Financial History Issue 125 (Spring 2018) | Page 18

Digital billionaires Cameron and Tyler Winklevoss discuss their thoughts on the future of cryptocurrencies at a Museum of American Finance event , February 27 , 2018 .
Elsa Ruiz relinquish their monopoly over money any sooner than they will surrender their monopoly on violence . However desirable in theory it may be , Hayek ’ s proposal to denationalize money was just a pipe dream . As the Nobel laureate economist wrote , “ Everybody knows that if such a private experiment promised to succeed , governments would at once step in to prevent it .”
Everybody knows , that is , apart from the speculators in cryptocurrencies . Some of them privately concede that bitcoin may never become money as such , but say that it will retain value as an asset in the same way that gold survived its demonetization . Bitcoin , in other words , has intrinsic value as a kind of digital commodity . A counter-argument is that gold has a very long history , an extraordinary durability and an inherent beauty which lends it enduring luster , while bitcoin is just a clever piece of open-source software .
Perhaps a cryptocurrency will one day establish itself as a new form of money — in the very long run . But if that time ever comes , bitcoin itself is unlikely to be a contender . Its technology is woefully inefficient . Transactions on the network are too expensive , too energy intensive and take too long to settle . Amazon won ’ t take payment in bitcoin . The US government won ’ t accept bitcoin for the payment of taxes . In short , bitcoin as money is going nowhere .
There is a Wall Street tale which supposedly originated with the California Gold Rush . Prospectors who found gold would spend some of their newfound fortune on a tin of sardines . When their luck was down , they would sell all their possessions , including the sardines . So the tin passed from one hand to another , until one day a naïve forty-niner opened it only to find that the sardines were rotten . “ Didn ’ t you know ,” said his companion ,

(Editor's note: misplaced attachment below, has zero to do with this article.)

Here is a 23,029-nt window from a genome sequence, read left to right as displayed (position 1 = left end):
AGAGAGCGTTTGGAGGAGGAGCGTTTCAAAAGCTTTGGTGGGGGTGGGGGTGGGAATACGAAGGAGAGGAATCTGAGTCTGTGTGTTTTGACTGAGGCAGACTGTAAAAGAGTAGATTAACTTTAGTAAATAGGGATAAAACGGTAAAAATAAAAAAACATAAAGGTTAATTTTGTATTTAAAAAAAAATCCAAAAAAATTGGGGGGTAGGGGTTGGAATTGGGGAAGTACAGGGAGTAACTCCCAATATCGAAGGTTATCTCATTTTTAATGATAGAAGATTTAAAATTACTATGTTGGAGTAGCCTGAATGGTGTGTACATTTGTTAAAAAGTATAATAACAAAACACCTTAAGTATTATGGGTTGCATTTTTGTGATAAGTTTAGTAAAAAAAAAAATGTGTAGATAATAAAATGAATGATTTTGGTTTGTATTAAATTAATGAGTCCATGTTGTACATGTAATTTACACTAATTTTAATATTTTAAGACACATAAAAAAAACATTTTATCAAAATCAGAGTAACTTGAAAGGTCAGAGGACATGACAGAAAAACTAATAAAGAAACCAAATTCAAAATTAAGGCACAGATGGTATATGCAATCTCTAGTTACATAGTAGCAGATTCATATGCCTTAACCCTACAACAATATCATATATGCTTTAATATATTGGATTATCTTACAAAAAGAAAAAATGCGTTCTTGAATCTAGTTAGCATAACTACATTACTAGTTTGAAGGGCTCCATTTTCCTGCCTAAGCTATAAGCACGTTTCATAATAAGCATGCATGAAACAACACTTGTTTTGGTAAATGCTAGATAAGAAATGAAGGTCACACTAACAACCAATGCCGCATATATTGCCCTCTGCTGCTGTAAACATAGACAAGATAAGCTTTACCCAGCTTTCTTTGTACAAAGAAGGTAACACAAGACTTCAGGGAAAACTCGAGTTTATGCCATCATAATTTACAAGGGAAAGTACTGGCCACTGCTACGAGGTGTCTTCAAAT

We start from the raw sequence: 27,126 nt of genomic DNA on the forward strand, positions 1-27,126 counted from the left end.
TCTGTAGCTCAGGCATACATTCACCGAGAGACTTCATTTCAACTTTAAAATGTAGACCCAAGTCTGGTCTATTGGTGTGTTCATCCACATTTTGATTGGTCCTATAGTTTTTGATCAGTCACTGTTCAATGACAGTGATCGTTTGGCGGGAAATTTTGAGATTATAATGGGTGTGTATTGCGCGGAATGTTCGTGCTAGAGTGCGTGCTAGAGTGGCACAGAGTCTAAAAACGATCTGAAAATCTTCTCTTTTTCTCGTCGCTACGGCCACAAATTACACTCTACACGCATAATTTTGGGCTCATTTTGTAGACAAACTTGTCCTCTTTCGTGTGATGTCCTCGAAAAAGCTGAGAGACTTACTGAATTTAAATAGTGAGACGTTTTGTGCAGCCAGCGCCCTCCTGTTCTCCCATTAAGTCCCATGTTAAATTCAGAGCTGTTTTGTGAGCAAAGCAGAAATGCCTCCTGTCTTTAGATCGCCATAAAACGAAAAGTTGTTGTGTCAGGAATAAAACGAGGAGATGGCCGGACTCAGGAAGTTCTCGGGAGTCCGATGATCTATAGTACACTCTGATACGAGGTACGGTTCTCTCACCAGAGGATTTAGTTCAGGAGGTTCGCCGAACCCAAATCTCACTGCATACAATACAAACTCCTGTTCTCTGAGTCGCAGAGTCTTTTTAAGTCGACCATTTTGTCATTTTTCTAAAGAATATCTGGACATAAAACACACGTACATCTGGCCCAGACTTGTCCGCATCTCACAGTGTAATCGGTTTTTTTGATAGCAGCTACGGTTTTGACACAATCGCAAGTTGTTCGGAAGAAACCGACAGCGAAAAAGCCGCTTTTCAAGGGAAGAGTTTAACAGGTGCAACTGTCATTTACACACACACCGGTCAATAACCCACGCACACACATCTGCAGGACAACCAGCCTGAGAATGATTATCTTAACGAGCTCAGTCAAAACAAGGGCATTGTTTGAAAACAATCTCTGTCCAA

“ those sardines were only good for trading , not for eating .” Bitcoin resembles the prospector ’ s sardines . It is perfect for speculating , but not good as money .
For students of speculative manias , explosive price movements suggest another premonition , namely that the end is nigh . By April Fool ’ s Day , bitcoin ’ s dollar price was down around two-thirds from its December peak . When the tulip boom ended , the price of Gouda bulbs fell from 60 guilders to the equivalent of around 10 cents , a price decline of 99.8 %. Given that the crypto has soared far higher than humble tulips and has even less intrinsic value , a decline of even greater magnitude is not out of the question .
Edward Chancellor is the author of Devil Take the Hindmost : A history of Financial Speculation . This article is adapted from a piece published by Reuters Breakingviews .
16 FINANCIAL HISTORY | Spring 2018 | www . MoAF . org